At age 10, French film director Luc Besson fell in love with the French-Belgian space opera comic “Valerian and Laureline” by writer Pierre Christin and artist Jean-Claude Mezieres. Now, Besson’s cinematic adaptation of his beloved childhood comic, “Valerian and the City of a Thousand Planets,” hits theaters in all of its glorious spectacle.
Besson has created an intoxicating, visually enchanting world in “Valerian,” one that is imaginatively rendered, deeply textured and almost overwhelming. This film drops you into a world that knows no limits on space, time and dimensionality.
Dane DeHaan and Cara Delevingne star as Valerian and Laureline, a couple of sassy space cops. They’re tasked with securing a rare converter being sold on the black market, but the seemingly simple mission leads to a governmental conspiracy to cover up the genocide of the peaceful Mul people 30 years ago.
The surviving Mul people, staging their own small resistance, look like tall, thin pearlescent Masai warriors. They coexist in peaceful equality with the environment. Fighting for their existence is the noblest of causes.
While the duo chase down leads and escape from wild adventures, Valerian attempts to woo Laureline, asking her to marry him over and over again. But the proposal feels forced and awkward, because there’s not much chemistry between DeHaan and Delevingne. They’re both slight and wispy, not quite filling the suits of these powerful space heroes.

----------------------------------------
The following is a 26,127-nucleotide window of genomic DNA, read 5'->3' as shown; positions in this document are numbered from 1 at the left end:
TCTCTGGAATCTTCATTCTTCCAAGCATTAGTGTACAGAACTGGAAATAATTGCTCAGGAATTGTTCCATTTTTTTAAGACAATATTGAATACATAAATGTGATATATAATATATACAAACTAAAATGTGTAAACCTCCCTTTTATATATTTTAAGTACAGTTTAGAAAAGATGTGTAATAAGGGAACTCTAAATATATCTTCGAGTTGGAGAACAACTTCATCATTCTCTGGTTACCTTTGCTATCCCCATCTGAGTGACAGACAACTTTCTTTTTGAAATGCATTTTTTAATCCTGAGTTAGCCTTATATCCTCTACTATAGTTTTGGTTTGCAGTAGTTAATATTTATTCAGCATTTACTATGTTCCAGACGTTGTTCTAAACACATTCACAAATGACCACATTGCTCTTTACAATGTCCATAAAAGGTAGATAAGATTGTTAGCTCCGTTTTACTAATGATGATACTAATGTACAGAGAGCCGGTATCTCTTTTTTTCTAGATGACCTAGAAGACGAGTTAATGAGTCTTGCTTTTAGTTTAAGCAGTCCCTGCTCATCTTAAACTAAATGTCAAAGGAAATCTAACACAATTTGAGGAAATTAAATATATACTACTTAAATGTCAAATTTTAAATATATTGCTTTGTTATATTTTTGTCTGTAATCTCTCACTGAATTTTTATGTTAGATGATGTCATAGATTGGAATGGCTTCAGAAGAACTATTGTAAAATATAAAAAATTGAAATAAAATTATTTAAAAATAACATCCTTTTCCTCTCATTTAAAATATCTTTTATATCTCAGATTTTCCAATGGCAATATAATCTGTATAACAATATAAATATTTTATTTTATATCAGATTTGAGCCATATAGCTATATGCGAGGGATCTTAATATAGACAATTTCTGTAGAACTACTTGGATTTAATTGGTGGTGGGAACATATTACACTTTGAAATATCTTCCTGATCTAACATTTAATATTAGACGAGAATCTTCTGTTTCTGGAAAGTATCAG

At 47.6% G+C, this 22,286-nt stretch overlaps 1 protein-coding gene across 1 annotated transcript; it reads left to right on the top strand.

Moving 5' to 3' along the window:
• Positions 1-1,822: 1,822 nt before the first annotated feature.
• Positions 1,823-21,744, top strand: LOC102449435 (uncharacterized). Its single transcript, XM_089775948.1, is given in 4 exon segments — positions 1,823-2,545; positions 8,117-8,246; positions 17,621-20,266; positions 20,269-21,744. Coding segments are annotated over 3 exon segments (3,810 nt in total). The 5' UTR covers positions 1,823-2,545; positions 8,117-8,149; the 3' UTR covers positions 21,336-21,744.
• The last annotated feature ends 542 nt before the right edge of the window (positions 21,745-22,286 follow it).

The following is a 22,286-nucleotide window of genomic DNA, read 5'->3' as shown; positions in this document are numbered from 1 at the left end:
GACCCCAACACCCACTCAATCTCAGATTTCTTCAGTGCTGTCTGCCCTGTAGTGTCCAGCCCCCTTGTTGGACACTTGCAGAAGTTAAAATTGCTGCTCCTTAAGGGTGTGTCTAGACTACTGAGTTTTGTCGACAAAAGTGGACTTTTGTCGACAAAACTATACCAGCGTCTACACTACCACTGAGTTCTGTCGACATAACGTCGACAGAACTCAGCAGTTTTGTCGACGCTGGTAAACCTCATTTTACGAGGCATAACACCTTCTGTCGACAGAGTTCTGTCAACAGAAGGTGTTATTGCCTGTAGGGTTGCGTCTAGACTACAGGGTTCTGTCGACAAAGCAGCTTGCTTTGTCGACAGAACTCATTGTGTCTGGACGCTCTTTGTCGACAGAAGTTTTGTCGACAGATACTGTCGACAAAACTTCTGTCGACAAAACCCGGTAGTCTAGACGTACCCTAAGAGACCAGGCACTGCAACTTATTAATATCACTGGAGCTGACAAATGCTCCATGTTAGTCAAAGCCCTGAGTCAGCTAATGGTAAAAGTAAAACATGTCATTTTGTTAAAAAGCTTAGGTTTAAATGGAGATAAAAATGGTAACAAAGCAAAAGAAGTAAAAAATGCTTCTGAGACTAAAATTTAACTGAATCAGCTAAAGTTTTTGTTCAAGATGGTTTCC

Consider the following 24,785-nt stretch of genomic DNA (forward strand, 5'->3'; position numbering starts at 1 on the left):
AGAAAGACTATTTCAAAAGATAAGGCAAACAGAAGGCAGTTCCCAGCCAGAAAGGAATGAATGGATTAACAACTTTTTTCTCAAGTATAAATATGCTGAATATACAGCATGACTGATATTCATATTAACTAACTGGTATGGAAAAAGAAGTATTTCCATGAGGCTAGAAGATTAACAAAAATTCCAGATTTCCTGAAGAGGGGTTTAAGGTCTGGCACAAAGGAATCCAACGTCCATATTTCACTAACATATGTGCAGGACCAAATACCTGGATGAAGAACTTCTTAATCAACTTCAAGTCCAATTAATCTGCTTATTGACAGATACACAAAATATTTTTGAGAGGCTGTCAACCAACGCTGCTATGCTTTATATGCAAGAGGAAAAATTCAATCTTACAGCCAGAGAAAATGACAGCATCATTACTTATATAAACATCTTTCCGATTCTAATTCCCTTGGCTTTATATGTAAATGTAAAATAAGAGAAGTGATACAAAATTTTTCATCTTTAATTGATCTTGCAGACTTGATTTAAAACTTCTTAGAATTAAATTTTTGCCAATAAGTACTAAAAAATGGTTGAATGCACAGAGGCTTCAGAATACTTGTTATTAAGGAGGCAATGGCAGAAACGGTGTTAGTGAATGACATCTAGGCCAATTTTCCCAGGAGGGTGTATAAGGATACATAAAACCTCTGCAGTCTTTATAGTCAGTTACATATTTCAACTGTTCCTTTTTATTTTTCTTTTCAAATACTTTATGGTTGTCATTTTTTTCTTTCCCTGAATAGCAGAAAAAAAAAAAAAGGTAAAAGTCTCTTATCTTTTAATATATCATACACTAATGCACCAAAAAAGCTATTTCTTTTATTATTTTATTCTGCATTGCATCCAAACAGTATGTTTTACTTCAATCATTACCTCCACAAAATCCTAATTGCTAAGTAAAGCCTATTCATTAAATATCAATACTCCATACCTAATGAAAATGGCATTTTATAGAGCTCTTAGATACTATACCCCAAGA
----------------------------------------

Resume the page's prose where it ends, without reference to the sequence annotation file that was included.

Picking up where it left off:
Another problem is that DeHaan seems miscast. He fades over the course of the film, while Delevingne comes to the forefront, with a magnetic screen presence established through the force of her eyes.
The message of “Valerian” is a hopeful and humane one, about the power of love and trust and setting aside procedure and protocol to do the right thing. It’s a movie about dissolving the limits of space and dimensionality in order to create a harmonious existence for all living creatures, and that extends to hierarchical power structures as well.
Despite Valerian and Laureline’s hollow romantic relationship, and moments where the film loses the story thread and sense of geography, it’s almost impossible to not be swept away by Besson’s stunning world, and his beating heart that drives the moral of the story home.
‘Valerian and the City of a Thousand Planets’
Rated PG-13 for sci-fi violence and action, suggestive material and brief language. 2:17. Fayette Mall, Frankfort, Georgetown, Hamburg, Nicholasville, Richmond, Winchester.